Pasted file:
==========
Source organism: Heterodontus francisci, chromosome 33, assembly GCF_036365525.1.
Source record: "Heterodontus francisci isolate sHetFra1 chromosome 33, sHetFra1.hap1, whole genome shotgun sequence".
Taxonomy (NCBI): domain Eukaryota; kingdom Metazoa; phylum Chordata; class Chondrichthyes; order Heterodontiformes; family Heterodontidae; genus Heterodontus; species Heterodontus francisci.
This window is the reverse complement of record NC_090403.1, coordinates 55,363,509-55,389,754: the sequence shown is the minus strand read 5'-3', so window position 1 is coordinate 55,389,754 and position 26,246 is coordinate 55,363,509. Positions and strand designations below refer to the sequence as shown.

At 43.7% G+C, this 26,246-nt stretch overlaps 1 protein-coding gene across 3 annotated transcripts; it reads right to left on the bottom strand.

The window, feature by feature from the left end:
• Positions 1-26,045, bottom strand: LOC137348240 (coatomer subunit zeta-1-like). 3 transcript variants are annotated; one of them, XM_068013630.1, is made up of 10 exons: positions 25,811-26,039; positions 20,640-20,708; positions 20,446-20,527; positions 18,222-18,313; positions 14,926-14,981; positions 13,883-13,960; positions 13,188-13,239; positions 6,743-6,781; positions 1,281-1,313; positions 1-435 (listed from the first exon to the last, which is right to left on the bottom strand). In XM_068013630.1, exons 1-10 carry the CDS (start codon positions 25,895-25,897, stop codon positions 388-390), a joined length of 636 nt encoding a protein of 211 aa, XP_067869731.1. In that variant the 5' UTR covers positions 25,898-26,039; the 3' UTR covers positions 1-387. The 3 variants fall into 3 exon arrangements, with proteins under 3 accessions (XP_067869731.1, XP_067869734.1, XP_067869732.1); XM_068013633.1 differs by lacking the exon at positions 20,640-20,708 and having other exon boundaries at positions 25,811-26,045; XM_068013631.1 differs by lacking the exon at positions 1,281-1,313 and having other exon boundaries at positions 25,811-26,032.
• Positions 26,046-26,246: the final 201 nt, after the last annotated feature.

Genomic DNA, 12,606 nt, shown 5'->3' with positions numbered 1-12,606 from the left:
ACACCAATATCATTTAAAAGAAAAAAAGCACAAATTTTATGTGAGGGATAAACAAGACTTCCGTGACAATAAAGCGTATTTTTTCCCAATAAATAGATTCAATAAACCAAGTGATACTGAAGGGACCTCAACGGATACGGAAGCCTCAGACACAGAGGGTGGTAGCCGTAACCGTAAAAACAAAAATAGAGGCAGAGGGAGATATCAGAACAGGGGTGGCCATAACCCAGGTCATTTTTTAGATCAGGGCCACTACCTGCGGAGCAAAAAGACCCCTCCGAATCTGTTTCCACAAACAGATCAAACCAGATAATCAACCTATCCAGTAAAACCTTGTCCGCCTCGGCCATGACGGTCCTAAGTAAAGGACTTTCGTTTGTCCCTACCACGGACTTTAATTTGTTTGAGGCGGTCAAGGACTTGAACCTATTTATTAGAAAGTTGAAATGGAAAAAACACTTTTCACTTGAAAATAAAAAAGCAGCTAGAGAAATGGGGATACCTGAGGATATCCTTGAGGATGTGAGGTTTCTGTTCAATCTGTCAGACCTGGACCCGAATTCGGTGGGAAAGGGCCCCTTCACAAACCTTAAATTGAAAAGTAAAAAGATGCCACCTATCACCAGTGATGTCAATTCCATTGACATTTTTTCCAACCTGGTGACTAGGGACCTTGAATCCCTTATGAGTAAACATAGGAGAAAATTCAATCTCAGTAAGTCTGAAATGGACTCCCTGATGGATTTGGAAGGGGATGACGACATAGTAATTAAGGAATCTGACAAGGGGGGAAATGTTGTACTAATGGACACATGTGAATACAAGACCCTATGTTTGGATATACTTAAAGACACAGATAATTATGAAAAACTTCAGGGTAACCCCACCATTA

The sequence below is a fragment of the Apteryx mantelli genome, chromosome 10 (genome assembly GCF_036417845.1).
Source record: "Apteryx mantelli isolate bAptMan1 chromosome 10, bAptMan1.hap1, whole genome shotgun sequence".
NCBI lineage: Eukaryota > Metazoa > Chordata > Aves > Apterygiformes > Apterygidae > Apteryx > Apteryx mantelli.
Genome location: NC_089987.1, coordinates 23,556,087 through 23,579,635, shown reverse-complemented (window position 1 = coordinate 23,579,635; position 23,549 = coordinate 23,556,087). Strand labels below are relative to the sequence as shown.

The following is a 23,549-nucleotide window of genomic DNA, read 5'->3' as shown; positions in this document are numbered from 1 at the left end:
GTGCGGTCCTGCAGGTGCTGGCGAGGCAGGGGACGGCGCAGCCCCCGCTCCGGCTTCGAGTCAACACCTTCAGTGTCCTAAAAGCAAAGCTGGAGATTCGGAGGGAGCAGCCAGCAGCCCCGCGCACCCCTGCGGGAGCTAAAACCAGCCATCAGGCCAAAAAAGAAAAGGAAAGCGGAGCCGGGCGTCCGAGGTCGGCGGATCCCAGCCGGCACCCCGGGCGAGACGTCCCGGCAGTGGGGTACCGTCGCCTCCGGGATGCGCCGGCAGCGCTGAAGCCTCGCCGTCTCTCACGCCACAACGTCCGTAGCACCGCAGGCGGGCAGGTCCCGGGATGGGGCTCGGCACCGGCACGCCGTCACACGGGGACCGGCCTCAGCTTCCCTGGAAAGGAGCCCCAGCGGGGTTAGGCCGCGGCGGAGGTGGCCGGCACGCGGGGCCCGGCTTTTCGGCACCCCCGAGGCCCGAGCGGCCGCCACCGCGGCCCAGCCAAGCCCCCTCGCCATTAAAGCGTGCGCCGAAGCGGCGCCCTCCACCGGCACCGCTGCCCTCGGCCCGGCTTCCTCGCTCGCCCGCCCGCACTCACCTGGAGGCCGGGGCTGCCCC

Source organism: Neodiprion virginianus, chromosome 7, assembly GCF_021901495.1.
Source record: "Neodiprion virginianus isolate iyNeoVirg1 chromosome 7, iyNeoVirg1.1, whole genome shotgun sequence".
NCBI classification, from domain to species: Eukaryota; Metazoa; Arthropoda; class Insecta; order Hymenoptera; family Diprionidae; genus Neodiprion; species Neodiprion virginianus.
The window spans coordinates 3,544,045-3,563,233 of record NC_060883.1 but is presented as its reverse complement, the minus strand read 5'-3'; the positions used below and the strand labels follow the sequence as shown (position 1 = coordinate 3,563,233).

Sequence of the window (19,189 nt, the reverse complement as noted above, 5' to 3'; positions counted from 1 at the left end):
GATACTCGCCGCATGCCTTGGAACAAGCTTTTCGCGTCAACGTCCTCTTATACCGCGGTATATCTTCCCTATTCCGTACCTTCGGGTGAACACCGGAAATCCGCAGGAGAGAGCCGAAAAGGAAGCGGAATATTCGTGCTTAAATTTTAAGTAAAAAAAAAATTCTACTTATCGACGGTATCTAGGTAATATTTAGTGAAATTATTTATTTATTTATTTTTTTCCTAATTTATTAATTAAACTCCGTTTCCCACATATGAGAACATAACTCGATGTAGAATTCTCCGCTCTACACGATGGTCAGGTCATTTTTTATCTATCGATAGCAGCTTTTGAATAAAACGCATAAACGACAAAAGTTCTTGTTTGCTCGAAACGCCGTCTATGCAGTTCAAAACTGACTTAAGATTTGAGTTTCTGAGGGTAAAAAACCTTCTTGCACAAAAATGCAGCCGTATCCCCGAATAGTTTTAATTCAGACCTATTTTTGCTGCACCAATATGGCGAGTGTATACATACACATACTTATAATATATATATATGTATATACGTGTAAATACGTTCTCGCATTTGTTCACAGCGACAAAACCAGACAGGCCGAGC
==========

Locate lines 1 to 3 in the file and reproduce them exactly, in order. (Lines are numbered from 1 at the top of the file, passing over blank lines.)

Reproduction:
Source organism: Heterodontus francisci, chromosome 33, assembly GCF_036365525.1.
Source record: "Heterodontus francisci isolate sHetFra1 chromosome 33, sHetFra1.hap1, whole genome shotgun sequence".
Taxonomy (NCBI): domain Eukaryota; kingdom Metazoa; phylum Chordata; class Chondrichthyes; order Heterodontiformes; family Heterodontidae; genus Heterodontus; species Heterodontus francisci.